Week of 23 to 29 August 2021
A rose by any other name
Australia’s Chief of Navy, Vice Admiral Michael Noonan, on the Royal Australian Navy’s participation in Exercise MALABAR 2021:
“Australia is committed to working closely with our partners to address shared regional challenges, including in the maritime domain.”
All four participating countries framed Exercise MALABAR differently. Japan emphasised the Free and Open Indo-Pacific and the United States highlighted the “rules-based maritime order in the Indo-Pacific” and the goal of deterring “malign influence.” Meanwhile, India’s official statement used more pared-back language. But regardless of these rhetorical differences, the exercise is a significant development in terms of the signal it sends about the potential evolution of the Quad.
Exercise MALABAR is not a Quad naval exercise and began life in 1992 as a US-Indian exercise. Moreover, as the Indian government’s press release was careful to point out, the Australian navy is not a permanent member of Exercise MALABAR, unlike its US and Japanese counterparts. But this is the second consecutive year in which Australia has participated, making it the second consecutive year in which all four Quad navies have been involved. In the context of deepening Quad cooperation on a range of fronts, Exercise MALABAR provides an indication of how the Quad might develop into a grouping with much more strategic and military weight.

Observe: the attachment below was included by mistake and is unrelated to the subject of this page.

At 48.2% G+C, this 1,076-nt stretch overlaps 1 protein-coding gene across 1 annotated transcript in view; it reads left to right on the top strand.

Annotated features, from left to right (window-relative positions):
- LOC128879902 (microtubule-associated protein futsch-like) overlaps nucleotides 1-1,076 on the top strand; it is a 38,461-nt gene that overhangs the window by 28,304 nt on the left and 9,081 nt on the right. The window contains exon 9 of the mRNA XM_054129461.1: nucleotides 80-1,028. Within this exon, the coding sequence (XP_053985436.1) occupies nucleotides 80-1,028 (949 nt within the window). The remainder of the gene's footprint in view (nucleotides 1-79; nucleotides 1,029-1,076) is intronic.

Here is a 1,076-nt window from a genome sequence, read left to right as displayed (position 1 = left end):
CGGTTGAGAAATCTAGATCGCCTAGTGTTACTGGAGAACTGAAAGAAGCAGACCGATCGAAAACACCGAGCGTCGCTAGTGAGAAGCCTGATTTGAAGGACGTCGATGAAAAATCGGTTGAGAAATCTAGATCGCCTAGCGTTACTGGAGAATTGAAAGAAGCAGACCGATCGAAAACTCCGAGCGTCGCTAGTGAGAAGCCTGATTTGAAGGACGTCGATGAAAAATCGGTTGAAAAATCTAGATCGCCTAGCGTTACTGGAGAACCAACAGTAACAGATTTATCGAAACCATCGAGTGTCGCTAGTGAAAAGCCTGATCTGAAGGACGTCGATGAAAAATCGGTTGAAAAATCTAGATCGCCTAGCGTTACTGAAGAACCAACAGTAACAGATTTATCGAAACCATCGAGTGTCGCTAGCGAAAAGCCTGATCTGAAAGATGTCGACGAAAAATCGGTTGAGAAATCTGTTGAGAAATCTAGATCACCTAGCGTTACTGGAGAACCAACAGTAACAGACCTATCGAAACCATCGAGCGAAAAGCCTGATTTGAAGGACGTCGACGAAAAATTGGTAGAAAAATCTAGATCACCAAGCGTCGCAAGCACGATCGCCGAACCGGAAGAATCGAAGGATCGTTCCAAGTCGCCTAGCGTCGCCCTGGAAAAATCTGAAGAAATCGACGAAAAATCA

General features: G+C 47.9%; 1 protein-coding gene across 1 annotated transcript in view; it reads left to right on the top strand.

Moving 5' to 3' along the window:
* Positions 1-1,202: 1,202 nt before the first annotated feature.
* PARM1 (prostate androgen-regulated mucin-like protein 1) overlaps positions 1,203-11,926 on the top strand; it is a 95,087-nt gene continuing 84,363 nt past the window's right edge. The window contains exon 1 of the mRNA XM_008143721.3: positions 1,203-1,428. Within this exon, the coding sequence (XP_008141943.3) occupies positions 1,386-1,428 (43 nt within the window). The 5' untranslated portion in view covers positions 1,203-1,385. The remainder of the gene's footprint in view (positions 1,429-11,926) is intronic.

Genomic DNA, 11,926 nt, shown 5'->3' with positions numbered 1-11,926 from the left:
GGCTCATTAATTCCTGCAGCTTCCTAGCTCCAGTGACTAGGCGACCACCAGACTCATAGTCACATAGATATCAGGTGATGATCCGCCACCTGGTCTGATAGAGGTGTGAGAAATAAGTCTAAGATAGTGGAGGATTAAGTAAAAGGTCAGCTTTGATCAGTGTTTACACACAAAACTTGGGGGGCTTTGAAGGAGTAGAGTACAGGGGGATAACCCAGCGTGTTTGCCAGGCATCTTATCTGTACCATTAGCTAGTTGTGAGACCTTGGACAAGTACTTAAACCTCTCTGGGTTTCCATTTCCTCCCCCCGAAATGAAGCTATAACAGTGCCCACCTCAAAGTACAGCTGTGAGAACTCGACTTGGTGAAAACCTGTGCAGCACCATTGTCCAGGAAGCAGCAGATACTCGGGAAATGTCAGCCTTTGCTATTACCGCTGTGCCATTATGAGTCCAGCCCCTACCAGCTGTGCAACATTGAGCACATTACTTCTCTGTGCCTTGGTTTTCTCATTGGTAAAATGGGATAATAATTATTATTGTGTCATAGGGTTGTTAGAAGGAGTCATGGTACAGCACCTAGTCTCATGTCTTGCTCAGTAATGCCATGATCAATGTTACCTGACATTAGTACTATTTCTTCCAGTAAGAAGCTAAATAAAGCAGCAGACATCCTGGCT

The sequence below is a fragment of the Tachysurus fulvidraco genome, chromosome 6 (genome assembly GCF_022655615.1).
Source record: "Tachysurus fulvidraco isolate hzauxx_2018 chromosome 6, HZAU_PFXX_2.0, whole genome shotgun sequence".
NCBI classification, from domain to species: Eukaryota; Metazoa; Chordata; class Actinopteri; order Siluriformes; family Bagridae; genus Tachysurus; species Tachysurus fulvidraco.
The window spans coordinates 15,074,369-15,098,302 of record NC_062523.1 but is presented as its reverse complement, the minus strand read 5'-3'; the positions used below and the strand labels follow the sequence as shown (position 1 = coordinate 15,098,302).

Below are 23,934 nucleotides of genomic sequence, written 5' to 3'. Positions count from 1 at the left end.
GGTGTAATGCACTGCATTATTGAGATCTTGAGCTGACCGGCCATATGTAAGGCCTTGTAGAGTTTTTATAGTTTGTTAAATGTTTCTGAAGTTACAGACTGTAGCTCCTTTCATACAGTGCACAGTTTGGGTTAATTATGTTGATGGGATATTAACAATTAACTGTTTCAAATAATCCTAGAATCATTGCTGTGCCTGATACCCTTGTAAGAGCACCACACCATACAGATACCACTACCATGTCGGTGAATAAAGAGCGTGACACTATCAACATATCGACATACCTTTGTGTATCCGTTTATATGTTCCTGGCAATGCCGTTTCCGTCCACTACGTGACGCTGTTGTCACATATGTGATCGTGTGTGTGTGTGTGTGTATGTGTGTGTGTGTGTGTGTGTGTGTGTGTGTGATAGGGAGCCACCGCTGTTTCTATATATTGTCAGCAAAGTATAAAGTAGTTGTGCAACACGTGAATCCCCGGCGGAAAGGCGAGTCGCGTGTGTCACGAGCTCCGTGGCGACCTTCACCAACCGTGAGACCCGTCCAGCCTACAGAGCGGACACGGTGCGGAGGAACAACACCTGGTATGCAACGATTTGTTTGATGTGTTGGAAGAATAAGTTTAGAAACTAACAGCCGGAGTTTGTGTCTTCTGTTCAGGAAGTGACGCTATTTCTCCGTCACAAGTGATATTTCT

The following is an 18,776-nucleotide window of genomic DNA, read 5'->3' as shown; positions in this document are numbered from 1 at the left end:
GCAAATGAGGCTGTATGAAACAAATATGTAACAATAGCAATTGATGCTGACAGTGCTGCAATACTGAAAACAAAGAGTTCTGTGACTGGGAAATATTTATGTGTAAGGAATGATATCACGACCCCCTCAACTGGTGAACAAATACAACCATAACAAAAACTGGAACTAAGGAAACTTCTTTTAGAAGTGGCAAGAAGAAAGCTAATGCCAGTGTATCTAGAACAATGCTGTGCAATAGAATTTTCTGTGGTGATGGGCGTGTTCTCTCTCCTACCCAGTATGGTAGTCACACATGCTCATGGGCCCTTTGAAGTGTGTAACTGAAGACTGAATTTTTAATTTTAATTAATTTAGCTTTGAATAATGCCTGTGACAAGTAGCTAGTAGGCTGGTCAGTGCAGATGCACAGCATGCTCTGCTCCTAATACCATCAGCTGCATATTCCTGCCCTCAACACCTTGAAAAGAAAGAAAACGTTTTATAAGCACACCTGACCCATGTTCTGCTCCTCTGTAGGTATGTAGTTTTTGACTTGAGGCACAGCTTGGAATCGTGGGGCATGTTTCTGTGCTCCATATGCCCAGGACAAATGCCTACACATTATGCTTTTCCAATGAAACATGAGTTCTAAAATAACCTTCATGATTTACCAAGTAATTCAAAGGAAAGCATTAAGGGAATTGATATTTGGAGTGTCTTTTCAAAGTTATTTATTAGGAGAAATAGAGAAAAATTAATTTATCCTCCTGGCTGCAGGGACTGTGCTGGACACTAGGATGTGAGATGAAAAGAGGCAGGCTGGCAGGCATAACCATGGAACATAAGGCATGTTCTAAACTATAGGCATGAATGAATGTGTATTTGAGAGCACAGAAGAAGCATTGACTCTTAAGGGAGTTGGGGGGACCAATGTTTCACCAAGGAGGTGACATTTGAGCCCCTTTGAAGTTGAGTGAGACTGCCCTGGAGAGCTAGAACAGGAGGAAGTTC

Beijing criticised the Quad earlier this year as an example of “closed and exclusive ‘cliques’” that target and undermine the interests of third parties. If the Quad were restricted to coordinated diplomatic messaging and international economic and public health cooperation, this threat might remain relatively modest from China’s perspective. But with Exercise MALABAR showing that Quad countries are developing increasingly sophisticated interoperability, including anti-submarine warfare, Beijing probably sees the cooperation that this naval exercise represents as a growing and potentially serious long-term threat to China’s strategic and military ambitions in the Western Pacific.